V(otum) S(olvit) L(ibens) M(erito)

News and stories from the world of Archaeology and its related disciplines

Two new sites inscribed on World Heritage List


The World Heritage Committee holding its 34th session in Brasilia under the chairmanship of  João Luiz da Silva Ferreira, today inscribed two new sites on the World Heritage List.

The new sites include 1 natural property and 1 mixed (natural and cultural) property.

The natural site is:

The Central Highlands of Sri Lanka

Sri Lanka’s highlands are situated in the south-central part of the island. The  property comprises the Peak Wilderness Protected Area, the Horton Plains National Park and the Knuckles Conservation Forest.  These montane forests, where the land rises to 2,500 metres above sea-level, are home to an extraordinary range of flora and fauna, including several endangered species such as the western-purple-faced langur, the Horton Plains slender loris and the Sri Lankan leopard. The region is considered a super biodiversity hotspot.

The mixed site is:

Papahānaumokuākea (United States of America)

Papahānaumokuākea is a vast and isolated linear cluster of small, low lying islands and atolls, with their surrounding ocean, roughly 250 km to the northwest of the main Hawaiian Archipelago and extending over some 1931 km. The area has deep cosmological and traditional significance for living Native Hawaiian culture, as an ancestral environment, as an embodiment of the Hawaiian concept of kinship between people and the natural world, and as the place where it is believed that life originates and to where the spirits return after death. On two of the islands, Nihoa and Makumanamana, there are archaeological remains  relating to pre-European settlement and use. Much of the monument is made up of pelagic and deepwater habitats, with notable features such as seamounts and submerged banks, extensive coral reefs and lagoons. It is one of the largest marine protected areas (MPAs) in the world.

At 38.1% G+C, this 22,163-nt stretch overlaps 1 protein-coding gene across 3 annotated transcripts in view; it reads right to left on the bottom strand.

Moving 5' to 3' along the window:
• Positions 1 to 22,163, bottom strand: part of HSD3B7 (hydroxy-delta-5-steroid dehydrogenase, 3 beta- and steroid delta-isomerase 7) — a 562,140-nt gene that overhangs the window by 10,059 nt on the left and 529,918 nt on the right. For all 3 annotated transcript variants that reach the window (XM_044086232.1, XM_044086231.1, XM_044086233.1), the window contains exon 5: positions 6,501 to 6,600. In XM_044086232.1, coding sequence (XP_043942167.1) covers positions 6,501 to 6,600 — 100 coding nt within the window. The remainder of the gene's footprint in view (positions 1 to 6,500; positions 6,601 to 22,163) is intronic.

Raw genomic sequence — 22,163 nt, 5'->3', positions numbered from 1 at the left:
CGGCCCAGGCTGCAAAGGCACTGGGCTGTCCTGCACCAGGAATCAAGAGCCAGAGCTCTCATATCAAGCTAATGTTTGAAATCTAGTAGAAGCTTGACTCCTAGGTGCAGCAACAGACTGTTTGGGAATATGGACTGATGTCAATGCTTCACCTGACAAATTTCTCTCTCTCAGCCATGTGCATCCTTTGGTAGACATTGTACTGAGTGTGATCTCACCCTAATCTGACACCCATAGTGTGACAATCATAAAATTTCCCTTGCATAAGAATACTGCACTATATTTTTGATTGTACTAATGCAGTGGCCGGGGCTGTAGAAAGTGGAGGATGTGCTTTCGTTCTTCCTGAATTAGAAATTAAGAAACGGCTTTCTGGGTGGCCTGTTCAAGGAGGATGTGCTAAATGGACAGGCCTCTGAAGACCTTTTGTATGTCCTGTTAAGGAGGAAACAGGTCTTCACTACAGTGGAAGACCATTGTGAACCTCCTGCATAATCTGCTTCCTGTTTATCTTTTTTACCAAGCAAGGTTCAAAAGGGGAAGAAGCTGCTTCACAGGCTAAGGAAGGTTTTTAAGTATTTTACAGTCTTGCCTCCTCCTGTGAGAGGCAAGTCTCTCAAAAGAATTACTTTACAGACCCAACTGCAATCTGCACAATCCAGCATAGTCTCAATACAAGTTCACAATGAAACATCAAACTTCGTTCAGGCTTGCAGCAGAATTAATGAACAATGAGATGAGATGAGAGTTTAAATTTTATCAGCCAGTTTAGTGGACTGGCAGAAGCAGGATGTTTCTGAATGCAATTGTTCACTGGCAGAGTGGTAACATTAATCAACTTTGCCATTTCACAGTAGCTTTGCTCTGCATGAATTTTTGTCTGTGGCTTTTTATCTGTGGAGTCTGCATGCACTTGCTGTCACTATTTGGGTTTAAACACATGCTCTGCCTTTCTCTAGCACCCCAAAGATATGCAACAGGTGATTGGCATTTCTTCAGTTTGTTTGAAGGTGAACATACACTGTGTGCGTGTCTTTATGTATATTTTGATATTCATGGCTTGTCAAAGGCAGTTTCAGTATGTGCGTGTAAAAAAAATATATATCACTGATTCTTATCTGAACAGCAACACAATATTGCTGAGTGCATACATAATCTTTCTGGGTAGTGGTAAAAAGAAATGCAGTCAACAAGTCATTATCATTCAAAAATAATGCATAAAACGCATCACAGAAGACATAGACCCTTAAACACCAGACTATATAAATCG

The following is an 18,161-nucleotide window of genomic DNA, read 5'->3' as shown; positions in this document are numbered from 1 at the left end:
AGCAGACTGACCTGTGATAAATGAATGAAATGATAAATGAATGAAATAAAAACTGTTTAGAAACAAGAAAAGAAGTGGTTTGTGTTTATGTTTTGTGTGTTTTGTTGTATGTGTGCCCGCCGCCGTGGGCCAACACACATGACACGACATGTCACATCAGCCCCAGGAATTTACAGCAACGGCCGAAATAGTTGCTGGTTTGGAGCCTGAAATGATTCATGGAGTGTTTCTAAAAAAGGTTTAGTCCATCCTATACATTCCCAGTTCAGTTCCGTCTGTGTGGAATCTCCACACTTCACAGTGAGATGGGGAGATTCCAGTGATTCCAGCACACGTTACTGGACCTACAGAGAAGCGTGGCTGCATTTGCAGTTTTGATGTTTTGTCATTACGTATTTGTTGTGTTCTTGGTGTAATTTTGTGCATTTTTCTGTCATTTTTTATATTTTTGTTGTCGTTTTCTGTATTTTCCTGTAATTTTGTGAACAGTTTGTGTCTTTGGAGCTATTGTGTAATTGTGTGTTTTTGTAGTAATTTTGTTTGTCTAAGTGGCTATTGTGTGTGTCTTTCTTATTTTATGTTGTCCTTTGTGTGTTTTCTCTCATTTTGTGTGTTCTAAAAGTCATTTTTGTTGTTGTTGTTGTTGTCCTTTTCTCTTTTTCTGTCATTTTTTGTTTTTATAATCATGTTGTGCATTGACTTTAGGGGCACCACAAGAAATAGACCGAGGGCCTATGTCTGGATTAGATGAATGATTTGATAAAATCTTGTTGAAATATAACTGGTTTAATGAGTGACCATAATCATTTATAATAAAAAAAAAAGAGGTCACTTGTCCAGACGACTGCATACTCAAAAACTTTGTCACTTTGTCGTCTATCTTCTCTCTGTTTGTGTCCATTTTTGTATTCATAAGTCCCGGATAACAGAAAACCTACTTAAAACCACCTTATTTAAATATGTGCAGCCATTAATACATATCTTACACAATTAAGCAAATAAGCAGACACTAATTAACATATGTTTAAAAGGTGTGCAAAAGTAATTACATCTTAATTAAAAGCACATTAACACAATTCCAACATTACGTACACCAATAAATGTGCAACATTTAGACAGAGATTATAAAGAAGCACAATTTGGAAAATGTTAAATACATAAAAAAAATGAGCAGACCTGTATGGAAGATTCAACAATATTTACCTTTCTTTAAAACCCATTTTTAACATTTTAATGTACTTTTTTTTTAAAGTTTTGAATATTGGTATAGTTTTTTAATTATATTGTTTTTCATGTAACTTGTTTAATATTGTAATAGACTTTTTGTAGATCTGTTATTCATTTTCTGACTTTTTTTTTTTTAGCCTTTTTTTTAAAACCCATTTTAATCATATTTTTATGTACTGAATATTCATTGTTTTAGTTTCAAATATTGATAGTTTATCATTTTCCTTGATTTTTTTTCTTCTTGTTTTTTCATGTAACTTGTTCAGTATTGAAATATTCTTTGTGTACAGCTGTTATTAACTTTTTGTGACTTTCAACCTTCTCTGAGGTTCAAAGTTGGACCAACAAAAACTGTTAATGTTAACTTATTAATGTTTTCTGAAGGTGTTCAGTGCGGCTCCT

These new inscriptions bring the total number of World Heritage Properties to 892. The World Heritage Committee will continue  examining nominations for inscription of new sites on Saturday, 31 July.



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Bagrati Cathedral and Gelati Monastery inscribed on List of WH in Danger


The World Heritage Committee, holding its 34th session chaired by João Luiz da Silva Ferreira, the Minister of Culture of Brazil, has inscribed the site of Bagrati Cathedral and Gelati Monastery (Georgia) on the List of World Heritage in Danger.

Bagrati cathedral in Kutaisi, Georgia

The Committee expressed its serious concern about irreversible interventions carried out on the site as part of a major reconstruction project. The Committee believes this project will undermine the integrity and authenticity of the site and should be immediately halted.

The construction of Bagrati Cathedral, named after Bagrat III, the first king of united Georgia, started at the end of the 10th century and was completed in the early years of the 11th century. The Gelati Monastery, whose main buildings were erected between the 12th and 17th centuries, is a well-preserved complex, with wonderful mosaics and wall paintings. The cathedral and monastery represent the flowering of medieval architecture in Georgia.


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